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How to Publish a Children's Picture Ebook

how-to-publish-a-childrens-ebook

♫ It's a BIG World After All...

It's a big, big world ♫. And the world of children's book publishing is getting bigger by the minute. It's a world I entered and you can too - right now! Orange juice isn't just for breakfast anymore, and books aren't just on paper either. So look out Random House, here we come! Even though we will probably always love the tangible book because it does so much to please our senses, and even though you, as a writer, might be bent on publishing your book in this traditional way, you might want to awaken the Star-Trek persona within and consider four possibilities for publishing your story:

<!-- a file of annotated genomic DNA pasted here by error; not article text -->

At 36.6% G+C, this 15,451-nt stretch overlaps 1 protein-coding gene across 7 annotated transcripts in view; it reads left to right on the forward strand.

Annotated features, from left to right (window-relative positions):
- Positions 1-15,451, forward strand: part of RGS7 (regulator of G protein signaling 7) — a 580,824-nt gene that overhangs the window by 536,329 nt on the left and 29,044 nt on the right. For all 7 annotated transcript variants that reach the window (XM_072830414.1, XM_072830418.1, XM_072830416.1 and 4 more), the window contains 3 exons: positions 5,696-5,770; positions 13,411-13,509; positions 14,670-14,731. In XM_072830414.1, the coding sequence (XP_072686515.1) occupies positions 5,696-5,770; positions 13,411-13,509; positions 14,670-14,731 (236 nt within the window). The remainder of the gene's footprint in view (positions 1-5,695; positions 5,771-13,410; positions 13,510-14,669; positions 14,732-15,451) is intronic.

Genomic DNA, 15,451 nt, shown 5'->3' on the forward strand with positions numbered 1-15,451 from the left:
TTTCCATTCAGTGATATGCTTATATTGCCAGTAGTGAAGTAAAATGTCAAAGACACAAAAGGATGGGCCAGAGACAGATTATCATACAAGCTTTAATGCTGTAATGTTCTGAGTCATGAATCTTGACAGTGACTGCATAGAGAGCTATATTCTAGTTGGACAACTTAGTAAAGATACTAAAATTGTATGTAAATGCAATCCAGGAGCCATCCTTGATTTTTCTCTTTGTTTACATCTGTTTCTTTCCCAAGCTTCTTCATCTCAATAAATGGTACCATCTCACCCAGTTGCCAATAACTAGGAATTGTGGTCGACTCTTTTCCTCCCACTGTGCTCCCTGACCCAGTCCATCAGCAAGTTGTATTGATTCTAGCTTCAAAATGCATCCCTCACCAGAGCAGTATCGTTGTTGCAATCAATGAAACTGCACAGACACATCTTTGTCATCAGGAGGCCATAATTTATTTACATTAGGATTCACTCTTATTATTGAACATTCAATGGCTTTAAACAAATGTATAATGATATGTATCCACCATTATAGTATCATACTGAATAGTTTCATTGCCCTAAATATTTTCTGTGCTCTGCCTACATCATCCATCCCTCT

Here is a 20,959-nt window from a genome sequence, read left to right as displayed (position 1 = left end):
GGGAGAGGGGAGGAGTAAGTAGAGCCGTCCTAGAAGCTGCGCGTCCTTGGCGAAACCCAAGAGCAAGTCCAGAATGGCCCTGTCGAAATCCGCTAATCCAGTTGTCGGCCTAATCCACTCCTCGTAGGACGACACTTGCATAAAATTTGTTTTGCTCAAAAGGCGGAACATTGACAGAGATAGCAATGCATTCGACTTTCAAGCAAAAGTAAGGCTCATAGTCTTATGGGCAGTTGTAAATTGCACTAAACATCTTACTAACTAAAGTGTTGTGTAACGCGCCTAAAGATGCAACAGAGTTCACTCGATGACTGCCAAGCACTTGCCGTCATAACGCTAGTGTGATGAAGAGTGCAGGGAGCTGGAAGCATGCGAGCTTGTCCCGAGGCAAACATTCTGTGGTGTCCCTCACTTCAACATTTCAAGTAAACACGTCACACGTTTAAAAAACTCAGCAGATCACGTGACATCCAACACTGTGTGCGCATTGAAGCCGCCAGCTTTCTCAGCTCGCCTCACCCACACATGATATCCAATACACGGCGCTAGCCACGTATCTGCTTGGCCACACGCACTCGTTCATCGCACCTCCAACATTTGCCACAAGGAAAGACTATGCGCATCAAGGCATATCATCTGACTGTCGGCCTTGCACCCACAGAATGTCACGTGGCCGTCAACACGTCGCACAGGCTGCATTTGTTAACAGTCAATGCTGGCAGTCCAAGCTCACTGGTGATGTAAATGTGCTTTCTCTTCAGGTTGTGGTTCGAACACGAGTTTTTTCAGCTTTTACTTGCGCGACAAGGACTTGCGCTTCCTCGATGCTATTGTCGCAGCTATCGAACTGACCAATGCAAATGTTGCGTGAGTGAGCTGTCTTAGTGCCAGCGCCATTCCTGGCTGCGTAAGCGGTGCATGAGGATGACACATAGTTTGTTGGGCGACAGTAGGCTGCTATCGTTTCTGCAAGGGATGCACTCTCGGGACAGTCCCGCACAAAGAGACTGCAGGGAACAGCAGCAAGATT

• a physical book
  • an e-book
  • an interactive/animated app
  • an audiobook

Any or all four of these can be done through self-publishing or outside publishing, as I like to call it, and each has it's own positive and negative aspects. There is one choice of the four listed that, theoretically, could have little eyes reading your book next week! Can you guess which one? Yep, it's the e-book. Since this is the fastest track and the way I chose to publish my own little story, "Lucky, the Left-Pawed Puppy," let's start with that. (UPDATE: June 25, 2012: Just heard an interview with Tim Sanders of http://www.netminds.com/blog a network pulling together authors, designers, and markers for ebook publishing.) Be sure to check out Tim Sander's blog.
Word of Caution: The self-publishing industry is presently extremely dynamic and changes with every new device or technological advancement. Since Information can be outdated quickly, it's best to use multiple sources when self-publishing.

And now - on with the show!

how-to-publish-a-childrens-ebook

Helpful Hints: Kindle Publishing